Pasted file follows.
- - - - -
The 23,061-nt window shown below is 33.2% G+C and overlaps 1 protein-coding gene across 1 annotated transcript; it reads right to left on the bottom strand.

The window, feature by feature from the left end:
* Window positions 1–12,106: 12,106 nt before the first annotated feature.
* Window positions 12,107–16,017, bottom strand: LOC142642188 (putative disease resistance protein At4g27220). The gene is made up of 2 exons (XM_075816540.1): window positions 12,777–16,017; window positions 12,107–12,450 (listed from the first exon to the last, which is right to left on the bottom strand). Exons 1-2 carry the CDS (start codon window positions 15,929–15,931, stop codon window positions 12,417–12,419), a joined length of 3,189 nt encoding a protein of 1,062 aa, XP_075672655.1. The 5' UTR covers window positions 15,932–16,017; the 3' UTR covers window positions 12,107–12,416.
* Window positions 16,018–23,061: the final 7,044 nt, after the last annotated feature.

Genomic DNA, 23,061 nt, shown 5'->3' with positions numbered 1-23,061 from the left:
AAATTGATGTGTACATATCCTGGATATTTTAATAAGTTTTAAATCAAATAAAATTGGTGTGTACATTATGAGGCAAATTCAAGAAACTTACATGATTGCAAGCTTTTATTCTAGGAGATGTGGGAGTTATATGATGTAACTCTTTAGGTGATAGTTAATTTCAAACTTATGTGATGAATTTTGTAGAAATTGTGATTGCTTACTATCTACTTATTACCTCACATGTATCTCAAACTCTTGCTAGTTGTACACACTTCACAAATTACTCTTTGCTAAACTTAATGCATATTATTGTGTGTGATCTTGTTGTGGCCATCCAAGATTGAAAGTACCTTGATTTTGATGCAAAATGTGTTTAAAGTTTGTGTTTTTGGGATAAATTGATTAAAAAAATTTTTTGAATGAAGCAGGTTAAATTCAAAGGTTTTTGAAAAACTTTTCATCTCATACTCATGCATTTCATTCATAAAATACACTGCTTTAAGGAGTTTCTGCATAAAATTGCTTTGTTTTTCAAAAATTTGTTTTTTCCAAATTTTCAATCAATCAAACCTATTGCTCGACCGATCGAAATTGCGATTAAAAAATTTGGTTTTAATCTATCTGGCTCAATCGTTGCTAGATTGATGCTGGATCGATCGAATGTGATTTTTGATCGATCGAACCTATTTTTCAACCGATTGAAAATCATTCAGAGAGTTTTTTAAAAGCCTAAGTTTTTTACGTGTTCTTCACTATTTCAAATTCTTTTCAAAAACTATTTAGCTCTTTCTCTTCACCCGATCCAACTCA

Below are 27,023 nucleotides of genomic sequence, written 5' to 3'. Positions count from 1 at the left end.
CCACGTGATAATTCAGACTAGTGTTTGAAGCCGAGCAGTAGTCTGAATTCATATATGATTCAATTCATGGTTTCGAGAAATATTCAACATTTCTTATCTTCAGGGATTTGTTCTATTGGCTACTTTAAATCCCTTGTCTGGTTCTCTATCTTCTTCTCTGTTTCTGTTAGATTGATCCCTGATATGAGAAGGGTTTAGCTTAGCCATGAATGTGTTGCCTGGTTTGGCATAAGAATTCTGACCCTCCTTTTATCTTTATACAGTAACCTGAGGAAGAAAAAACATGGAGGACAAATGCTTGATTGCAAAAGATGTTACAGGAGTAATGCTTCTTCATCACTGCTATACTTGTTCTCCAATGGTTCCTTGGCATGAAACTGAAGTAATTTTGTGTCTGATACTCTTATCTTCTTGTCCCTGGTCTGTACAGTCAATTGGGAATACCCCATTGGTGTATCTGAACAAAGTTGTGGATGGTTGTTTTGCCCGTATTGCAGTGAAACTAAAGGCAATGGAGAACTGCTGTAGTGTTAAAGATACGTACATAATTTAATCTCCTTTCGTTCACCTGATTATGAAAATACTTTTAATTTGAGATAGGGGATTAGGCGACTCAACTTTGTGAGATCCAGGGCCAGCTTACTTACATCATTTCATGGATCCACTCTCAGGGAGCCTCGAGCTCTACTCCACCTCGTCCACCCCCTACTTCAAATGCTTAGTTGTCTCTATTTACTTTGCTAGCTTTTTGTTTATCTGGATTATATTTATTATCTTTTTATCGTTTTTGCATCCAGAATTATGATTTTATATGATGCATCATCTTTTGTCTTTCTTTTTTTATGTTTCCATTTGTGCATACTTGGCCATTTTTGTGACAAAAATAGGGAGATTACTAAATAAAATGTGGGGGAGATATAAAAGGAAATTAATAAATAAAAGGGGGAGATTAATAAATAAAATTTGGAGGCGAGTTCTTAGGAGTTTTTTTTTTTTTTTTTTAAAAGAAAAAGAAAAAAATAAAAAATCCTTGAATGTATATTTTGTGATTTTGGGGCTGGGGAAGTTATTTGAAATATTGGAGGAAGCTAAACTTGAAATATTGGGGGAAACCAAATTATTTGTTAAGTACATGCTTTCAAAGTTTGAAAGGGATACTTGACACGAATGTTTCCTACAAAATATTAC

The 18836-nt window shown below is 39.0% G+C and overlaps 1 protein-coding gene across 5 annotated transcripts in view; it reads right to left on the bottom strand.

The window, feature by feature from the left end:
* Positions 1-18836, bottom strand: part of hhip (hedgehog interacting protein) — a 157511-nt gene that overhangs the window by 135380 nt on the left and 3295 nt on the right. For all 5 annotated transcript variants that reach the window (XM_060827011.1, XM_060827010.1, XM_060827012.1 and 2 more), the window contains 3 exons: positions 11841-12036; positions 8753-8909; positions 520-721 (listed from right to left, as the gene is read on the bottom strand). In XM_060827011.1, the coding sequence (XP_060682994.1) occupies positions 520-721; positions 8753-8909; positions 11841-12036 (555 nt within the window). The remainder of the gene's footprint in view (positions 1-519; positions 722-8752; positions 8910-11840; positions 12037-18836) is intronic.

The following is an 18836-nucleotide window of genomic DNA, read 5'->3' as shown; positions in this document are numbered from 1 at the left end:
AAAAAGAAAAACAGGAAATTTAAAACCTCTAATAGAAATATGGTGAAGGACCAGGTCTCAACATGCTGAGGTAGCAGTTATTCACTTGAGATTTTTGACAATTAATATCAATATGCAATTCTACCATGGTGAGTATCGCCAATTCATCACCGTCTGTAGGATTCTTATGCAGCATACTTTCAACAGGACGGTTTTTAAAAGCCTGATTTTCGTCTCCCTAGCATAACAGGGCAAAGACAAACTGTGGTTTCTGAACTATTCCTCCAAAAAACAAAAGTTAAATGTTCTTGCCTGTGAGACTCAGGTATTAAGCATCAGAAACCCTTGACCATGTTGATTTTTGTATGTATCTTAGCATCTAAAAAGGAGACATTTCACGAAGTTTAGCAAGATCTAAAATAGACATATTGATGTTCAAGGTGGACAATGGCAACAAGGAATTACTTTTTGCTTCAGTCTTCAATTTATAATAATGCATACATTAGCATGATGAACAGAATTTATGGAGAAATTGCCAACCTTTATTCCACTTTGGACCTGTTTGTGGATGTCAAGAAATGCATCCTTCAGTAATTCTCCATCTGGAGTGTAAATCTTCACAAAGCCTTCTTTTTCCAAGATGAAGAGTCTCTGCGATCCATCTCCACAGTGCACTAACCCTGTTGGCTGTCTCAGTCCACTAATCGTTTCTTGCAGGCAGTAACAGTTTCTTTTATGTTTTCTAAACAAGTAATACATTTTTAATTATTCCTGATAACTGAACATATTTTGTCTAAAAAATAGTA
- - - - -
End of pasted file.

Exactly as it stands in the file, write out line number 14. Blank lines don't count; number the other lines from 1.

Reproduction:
AAAAAGAAAAACAGGAAATTTAAAACCTCTAATAGAAATATGGTGAAGGACCAGGTCTCAACATGCTGAGGTAGCAGTTATTCACTTGAGATTTTTGACAATTAATATCAATATGCAATTCTACCATGGTGAGTATCGCCAATTCATCACCGTCTGTAGGATTCTTATGCAGCATACTTTCAACAGGACGGTTTTTAAAAGCCTGATTTTCGTCTCCCTAGCATAACAGGGCAAAGACAAACTGTGGTTTCTGAACTATTCCTCCAAAAAACAAAAGTTAAATGTTCTTGCCTGTGAGACTCAGGTATTAAGCATCAGAAACCCTTGACCATGTTGATTTTTGTATGTATCTTAGCATCTAAAAAGGAGACATTTCACGAAGTTTAGCAAGATCTAAAATAGACATATTGATGTTCAAGGTGGACAATGGCAACAAGGAATTACTTTTTGCTTCAGTCTTCAATTTATAATAATGCATACATTAGCATGATGAACAGAATTTATGGAGAAATTGCCAACCTTTATTCCACTTTGGACCTGTTTGTGGATGTCAAGAAATGCATCCTTCAGTAATTCTCCATCTGGAGTGTAAATCTTCACAAAGCCTTCTTTTTCCAAGATGAAGAGTCTCTGCGATCCATCTCCACAGTGCACTAACCCTGTTGGCTGTCTCAGTCCACTAATCGTTTCTTGCAGGCAGTAACAGTTTCTTTTATGTTTTCTAAACAAGTAATACATTTTTAATTATTCCTGATAACTGAACATATTTTGTCTAAAAAATAGTA